Tuesday, June 27, 2006

Headless Heroes



I believe today might be the day my novella, Love Potion #9, in BAD BOYS SOUTHERN STYLE begins hitting the stores. I say I believe, because although it has a July 6th pub date, if it were a Pocket Book, it'd be out now. The thing is, I know nothing about Brava's publishing/shipping schedule because I haven't let myself get at all caught up in the business end of this book. I wrote the story of a descendant of the Puritan judge who presided over the Salem witch trials falling in love with a practicing witch for Brava solely for a lark and the opportunity to work with the incomparable Kate Duffy. This is the sequel to Cajun Heat, in BAYOU BAD BOYS, and both experiences have been the most fun I've had in 23 years of publishing. I even love my cover. But there's one thing about it I just don't get.

Why doesn't the guy have a head? He's not alone. There's a plethora of characters appearing on books these days without heads. Is there a guillotine somewhere in New York I haven't heard about? Do models get paid less if their heads, and therefore their faces, aren't shown? Are publishers not showing faces because while they want people on the covers (as opposed to the jewel boxes, flowers, and landscape photos of the past) they don't want to risk readers complaining that "That's not what the hero looks like?"

Meanwhile, there are books out there featuring other disembodied parts. I'm convinced that if I'd written anything that had even the faintest resemblance to chick-lit, I'd have had a pair of legs ending in snazzy shoes on the cover rather than my headless hero.

Why is that? Because Sex and the City told a generation of New York editors and art directors that shoes are what every young woman lusts after? Given chick-lit's recent slump and the fact that my nail salon has, in the last year, gone from two pedicure chairs to eight, I have to wonder if all those sexy sandal covers didn't have more women thinking about getting their toenails polished than buying a book.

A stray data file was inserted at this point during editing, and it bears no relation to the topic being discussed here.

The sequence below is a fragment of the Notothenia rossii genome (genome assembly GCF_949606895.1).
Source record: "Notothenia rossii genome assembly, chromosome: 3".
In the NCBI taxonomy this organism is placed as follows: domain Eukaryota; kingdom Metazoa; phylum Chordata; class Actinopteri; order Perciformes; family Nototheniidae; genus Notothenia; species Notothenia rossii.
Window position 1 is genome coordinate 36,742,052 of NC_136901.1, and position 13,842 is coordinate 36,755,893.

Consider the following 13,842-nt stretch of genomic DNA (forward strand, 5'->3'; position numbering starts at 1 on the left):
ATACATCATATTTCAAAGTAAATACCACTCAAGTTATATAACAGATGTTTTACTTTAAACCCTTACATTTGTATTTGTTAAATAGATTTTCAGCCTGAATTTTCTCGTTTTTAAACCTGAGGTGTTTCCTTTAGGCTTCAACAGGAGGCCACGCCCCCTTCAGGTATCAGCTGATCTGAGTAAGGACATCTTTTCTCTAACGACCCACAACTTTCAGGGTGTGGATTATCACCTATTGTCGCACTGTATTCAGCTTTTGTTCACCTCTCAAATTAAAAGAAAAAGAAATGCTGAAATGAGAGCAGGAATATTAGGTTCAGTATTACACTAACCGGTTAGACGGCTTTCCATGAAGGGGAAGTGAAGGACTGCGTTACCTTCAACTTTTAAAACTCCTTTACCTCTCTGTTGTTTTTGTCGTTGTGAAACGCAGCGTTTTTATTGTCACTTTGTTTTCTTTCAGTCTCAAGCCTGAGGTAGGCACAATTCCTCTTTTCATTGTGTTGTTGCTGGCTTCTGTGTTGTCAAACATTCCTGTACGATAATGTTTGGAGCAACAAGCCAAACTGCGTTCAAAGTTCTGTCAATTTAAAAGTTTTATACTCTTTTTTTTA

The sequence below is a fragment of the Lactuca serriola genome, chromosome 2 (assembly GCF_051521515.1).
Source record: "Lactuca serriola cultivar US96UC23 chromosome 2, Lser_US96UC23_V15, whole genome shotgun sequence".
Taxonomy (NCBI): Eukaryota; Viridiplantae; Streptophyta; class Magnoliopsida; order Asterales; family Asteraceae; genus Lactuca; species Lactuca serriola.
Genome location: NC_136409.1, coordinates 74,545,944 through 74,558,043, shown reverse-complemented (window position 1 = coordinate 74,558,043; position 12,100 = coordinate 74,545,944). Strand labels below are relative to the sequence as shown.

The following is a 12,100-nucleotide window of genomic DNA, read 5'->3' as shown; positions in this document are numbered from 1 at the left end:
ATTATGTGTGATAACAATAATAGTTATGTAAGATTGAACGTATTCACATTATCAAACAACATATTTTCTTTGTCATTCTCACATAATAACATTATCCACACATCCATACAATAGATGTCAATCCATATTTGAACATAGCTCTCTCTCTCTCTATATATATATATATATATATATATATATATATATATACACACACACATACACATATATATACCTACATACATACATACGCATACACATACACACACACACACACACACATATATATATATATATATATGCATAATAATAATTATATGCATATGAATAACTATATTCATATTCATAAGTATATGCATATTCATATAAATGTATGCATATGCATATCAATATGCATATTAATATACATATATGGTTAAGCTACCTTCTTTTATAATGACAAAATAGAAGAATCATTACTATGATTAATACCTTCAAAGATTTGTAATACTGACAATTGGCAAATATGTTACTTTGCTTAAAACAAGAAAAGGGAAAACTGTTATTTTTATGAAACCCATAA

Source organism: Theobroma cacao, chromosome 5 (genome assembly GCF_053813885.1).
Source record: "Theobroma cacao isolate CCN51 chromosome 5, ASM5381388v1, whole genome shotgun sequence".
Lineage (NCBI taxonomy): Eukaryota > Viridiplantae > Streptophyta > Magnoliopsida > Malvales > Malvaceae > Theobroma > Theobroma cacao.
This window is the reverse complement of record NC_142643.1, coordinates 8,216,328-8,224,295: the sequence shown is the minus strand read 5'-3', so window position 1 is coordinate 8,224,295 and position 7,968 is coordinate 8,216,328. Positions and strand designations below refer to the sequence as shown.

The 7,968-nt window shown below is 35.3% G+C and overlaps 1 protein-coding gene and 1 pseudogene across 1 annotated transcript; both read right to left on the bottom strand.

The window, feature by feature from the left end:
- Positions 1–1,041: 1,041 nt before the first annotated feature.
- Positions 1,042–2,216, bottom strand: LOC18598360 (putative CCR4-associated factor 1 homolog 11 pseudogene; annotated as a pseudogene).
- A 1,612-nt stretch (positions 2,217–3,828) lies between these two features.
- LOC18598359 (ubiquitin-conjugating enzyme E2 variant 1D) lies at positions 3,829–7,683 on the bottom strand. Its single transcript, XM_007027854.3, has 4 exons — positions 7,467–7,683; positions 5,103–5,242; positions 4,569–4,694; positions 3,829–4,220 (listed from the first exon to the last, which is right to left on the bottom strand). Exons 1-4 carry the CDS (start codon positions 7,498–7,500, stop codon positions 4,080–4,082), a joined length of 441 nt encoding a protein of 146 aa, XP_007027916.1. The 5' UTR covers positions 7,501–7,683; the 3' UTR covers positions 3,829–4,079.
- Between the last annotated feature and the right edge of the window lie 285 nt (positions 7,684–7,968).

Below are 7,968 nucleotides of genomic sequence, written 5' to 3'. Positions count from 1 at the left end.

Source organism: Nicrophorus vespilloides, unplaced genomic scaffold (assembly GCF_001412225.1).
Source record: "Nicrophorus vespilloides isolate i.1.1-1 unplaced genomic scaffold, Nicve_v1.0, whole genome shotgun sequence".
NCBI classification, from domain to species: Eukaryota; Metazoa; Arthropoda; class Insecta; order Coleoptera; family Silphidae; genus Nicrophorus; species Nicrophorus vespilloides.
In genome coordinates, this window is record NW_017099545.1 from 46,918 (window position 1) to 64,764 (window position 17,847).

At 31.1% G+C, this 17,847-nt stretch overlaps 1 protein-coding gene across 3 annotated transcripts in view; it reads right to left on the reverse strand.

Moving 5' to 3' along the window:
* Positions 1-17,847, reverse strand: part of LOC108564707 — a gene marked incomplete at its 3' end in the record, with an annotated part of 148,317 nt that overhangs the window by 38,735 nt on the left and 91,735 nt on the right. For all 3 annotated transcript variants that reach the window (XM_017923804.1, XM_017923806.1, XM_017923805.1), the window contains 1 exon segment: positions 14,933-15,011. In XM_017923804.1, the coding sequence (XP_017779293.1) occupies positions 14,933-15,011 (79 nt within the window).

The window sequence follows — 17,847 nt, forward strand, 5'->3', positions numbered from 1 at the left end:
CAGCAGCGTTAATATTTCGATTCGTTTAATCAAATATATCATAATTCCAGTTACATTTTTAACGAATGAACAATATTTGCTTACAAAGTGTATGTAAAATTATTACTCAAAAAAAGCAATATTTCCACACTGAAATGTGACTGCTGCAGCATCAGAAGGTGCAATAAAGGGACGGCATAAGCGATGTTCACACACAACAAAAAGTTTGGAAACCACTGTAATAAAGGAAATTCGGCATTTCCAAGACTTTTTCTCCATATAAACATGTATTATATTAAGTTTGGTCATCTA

So, what catches your eye when you're browsing the racks? How important is a cover in your buying decision? And most importantly, do you prefer your heroes with heads? Or without?

14 comments:

Milady Insanity said...

Headless, without a doubt.

I think it interferes with my image of the hero/heroine too much.

Besides, sometimes the model just doesn't 'click' for you...but a cover with some nice abs? Yum without a doubt.

Nancy Morse said...

I had a hero on one of my covers once who had a head, but not much else. It had to be the world's worst, most amateurish covers you'll ever see. His face and chest were so poorly depicted that he would have been better looking with a paper bag over his head. And the heroine is looking over her shoulder with eyes straight out of Village of the Damned. I personally prefer covers with people's faces on them, and by that I mean nice, attractive faces, not ghoulish renditions of something barely resembling a human. And no headless heros for me, thank you.

Kalen Hughes said...

Headless.

Or, really, almost headless. I like it when you get the jaw and maybe the lips, but not the eyes (like the hottie on Sexy Beast!).

Once you get the whole face it kind of ruins it for me (esp as nine times out of ten I find the cover model unattractive).

Nancy Herkness said...